The following is a summary of “Association Between Human Immunodeficiency Virus Viremia and Compromised Neutralization of Severe Acute Respiratory Syndrome Coronavirus 2 Beta Variant,” published in the January 2023 issue of Infectious Diseases by Hwa, et al.
People with human immunodeficiency virus (HIV) (PWH) may experience poorer clinical results when infected with the severe acute respiratory syndrome coronavirus 2 (SARS-CoV-2) (PWH). In Durban, South Africa, in 2019, during the second SARS-CoV-2 infection wave driven by the Beta (B.1.351) variety, researchers found anti-SARS-CoV-2 antibody responses in patients hospitalized with coronavirus illness.
A weekly blood sample was taken from 34 volunteers who had been diagnosed with SARS-CoV-2 infection toantibody levels and the ability to neutralize different SARS-CoV-2 variants. 18 PWH were involved, and 11 of them were HIV positive.
Viremic PWH had significantly lower levels of SARS-CoV-2-specific antibodies than virologically suppressed PWH and HIV-negative individuals, and their ability to neutralize the Beta variant was 4.9 times lower. The Delta (B.1.617.2) variation was largely neutralized by the majority of HIV-negative subjects and antiretroviral therapy-suppressed PWH but not by the majority of viremic PWH. Immunoglobulin G and A seroconversion were more frequently observed in individuals with CD4 cell counts <500/μL. Additionally, in both PWH and HIV-negative people, there was a strong association between a surrogate viral neutralization test and live virus neutralization against the ancestral SARS-CoV-2 virus, but the correlation declined for the PWH-specific neutralization of the Beta variant.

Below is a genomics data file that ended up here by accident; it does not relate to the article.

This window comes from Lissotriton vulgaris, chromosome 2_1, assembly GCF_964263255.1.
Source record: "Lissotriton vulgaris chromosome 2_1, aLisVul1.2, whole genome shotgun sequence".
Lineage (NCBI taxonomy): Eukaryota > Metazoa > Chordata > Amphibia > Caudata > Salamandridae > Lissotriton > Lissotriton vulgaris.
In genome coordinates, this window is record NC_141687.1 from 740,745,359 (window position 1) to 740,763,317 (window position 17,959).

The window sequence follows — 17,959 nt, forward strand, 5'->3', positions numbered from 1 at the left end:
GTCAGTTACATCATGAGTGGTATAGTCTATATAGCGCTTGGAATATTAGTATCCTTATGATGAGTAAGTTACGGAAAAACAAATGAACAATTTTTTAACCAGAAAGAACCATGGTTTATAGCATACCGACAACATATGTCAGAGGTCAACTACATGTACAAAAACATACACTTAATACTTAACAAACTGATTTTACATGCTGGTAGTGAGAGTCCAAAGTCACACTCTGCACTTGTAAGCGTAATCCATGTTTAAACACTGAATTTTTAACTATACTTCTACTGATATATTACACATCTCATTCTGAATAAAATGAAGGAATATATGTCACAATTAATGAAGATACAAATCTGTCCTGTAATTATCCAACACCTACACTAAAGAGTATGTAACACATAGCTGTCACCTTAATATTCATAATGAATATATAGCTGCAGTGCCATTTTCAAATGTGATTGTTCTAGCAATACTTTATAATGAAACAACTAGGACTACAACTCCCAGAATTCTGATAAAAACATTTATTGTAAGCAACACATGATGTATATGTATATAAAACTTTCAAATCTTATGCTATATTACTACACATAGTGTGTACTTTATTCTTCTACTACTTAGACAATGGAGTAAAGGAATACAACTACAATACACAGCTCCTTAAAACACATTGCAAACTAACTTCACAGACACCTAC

A lower level of neutralization of the Beta variant was linked to HIV viremia. It demonstrated how crucial HIV suppression was to sustaining a powerful SARS-CoV-2 neutralizing response.